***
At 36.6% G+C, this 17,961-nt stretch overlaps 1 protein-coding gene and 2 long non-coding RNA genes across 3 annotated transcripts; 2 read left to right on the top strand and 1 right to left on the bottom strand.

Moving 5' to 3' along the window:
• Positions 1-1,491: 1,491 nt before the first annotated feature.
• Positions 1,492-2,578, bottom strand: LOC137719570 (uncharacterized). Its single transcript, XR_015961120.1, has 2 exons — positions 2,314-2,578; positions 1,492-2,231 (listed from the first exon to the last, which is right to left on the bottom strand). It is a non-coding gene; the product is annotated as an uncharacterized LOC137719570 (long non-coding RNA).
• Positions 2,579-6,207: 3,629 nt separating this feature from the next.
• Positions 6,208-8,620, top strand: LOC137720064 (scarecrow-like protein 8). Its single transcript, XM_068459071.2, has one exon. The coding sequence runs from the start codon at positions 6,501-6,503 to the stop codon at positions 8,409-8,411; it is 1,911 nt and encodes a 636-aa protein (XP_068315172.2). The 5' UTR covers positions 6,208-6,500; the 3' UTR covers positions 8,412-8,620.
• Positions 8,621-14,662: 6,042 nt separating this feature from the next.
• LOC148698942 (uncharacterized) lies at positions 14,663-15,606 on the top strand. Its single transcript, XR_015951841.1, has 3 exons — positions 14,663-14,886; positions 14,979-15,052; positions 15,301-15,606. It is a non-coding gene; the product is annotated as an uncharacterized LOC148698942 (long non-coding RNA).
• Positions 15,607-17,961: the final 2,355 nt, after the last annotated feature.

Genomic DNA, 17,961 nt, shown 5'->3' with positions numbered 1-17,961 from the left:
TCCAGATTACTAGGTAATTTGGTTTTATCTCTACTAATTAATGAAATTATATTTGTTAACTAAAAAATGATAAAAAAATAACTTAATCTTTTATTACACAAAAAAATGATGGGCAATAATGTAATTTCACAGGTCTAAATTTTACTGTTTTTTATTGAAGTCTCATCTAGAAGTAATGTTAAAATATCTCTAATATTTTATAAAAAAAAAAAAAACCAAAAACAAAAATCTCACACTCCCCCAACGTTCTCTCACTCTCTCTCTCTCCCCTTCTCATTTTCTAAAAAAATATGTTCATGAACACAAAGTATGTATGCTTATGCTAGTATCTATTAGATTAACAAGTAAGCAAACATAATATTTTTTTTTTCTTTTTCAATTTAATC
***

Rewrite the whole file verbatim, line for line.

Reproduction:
At 36.6% G+C, this 17,961-nt stretch overlaps 1 protein-coding gene and 2 long non-coding RNA genes across 3 annotated transcripts; 2 read left to right on the top strand and 1 right to left on the bottom strand.

Moving 5' to 3' along the window:
• Positions 1-1,491: 1,491 nt before the first annotated feature.
• Positions 1,492-2,578, bottom strand: LOC137719570 (uncharacterized). Its single transcript, XR_015961120.1, has 2 exons — positions 2,314-2,578; positions 1,492-2,231 (listed from the first exon to the last, which is right to left on the bottom strand). It is a non-coding gene; the product is annotated as an uncharacterized LOC137719570 (long non-coding RNA).
• Positions 2,579-6,207: 3,629 nt separating this feature from the next.
• Positions 6,208-8,620, top strand: LOC137720064 (scarecrow-like protein 8). Its single transcript, XM_068459071.2, has one exon. The coding sequence runs from the start codon at positions 6,501-6,503 to the stop codon at positions 8,409-8,411; it is 1,911 nt and encodes a 636-aa protein (XP_068315172.2). The 5' UTR covers positions 6,208-6,500; the 3' UTR covers positions 8,412-8,620.
• Positions 8,621-14,662: 6,042 nt separating this feature from the next.
• LOC148698942 (uncharacterized) lies at positions 14,663-15,606 on the top strand. Its single transcript, XR_015951841.1, has 3 exons — positions 14,663-14,886; positions 14,979-15,052; positions 15,301-15,606. It is a non-coding gene; the product is annotated as an uncharacterized LOC148698942 (long non-coding RNA).
• Positions 15,607-17,961: the final 2,355 nt, after the last annotated feature.

Genomic DNA, 17,961 nt, shown 5'->3' with positions numbered 1-17,961 from the left:
TCCAGATTACTAGGTAATTTGGTTTTATCTCTACTAATTAATGAAATTATATTTGTTAACTAAAAAATGATAAAAAAATAACTTAATCTTTTATTACACAAAAAAATGATGGGCAATAATGTAATTTCACAGGTCTAAATTTTACTGTTTTTTATTGAAGTCTCATCTAGAAGTAATGTTAAAATATCTCTAATATTTTATAAAAAAAAAAAAAACCAAAAACAAAAATCTCACACTCCCCCAACGTTCTCTCACTCTCTCTCTCTCCCCTTCTCATTTTCTAAAAAAATATGTTCATGAACACAAAGTATGTATGCTTATGCTAGTATCTATTAGATTAACAAGTAAGCAAACATAATATTTTTTTTTTCTTTTTCAATTTAATC